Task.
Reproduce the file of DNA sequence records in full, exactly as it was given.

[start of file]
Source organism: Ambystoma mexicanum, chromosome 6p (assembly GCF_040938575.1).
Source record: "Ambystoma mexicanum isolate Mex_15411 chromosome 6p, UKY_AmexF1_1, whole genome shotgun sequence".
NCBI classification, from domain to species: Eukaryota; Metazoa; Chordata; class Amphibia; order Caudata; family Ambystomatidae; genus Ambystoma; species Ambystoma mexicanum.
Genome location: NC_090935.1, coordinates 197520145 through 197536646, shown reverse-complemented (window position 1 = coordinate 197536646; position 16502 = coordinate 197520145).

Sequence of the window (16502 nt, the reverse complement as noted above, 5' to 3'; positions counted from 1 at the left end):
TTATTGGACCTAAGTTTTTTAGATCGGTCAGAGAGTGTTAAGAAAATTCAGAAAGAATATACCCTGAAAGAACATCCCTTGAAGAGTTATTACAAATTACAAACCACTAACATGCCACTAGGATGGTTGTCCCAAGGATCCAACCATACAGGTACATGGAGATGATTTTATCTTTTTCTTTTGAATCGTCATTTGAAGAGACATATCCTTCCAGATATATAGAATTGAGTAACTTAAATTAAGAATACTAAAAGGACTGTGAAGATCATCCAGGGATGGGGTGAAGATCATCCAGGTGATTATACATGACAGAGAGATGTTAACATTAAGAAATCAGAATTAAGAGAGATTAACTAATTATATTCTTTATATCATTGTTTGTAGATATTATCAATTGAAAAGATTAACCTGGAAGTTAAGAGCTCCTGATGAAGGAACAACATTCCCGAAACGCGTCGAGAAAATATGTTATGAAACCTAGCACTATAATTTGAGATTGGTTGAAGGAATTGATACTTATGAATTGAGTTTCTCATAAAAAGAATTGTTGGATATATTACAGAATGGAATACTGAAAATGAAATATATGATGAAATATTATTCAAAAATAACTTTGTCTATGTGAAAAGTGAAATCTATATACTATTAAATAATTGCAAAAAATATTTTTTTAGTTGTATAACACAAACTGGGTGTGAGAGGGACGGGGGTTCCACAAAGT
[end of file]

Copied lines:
Source organism: Ambystoma mexicanum, chromosome 6p (assembly GCF_040938575.1).
Source record: "Ambystoma mexicanum isolate Mex_15411 chromosome 6p, UKY_AmexF1_1, whole genome shotgun sequence".
NCBI classification, from domain to species: Eukaryota; Metazoa; Chordata; class Amphibia; order Caudata; family Ambystomatidae; genus Ambystoma; species Ambystoma mexicanum.
Genome location: NC_090935.1, coordinates 197520145 through 197536646, shown reverse-complemented (window position 1 = coordinate 197536646; position 16502 = coordinate 197520145).

Sequence of the window (16502 nt, the reverse complement as noted above, 5' to 3'; positions counted from 1 at the left end):
TTATTGGACCTAAGTTTTTTAGATCGGTCAGAGAGTGTTAAGAAAATTCAGAAAGAATATACCCTGAAAGAACATCCCTTGAAGAGTTATTACAAATTACAAACCACTAACATGCCACTAGGATGGTTGTCCCAAGGATCCAACCATACAGGTACATGGAGATGATTTTATCTTTTTCTTTTGAATCGTCATTTGAAGAGACATATCCTTCCAGATATATAGAATTGAGTAACTTAAATTAAGAATACTAAAAGGACTGTGAAGATCATCCAGGGATGGGGTGAAGATCATCCAGGTGATTATACATGACAGAGAGATGTTAACATTAAGAAATCAGAATTAAGAGAGATTAACTAATTATATTCTTTATATCATTGTTTGTAGATATTATCAATTGAAAAGATTAACCTGGAAGTTAAGAGCTCCTGATGAAGGAACAACATTCCCGAAACGCGTCGAGAAAATATGTTATGAAACCTAGCACTATAATTTGAGATTGGTTGAAGGAATTGATACTTATGAATTGAGTTTCTCATAAAAAGAATTGTTGGATATATTACAGAATGGAATACTGAAAATGAAATATATGATGAAATATTATTCAAAAATAACTTTGTCTATGTGAAAAGTGAAATCTATATACTATTAAATAATTGCAAAAAATATTTTTTTAGTTGTATAACACAAACTGGGTGTGAGAGGGACGGGGGTTCCACAAAGT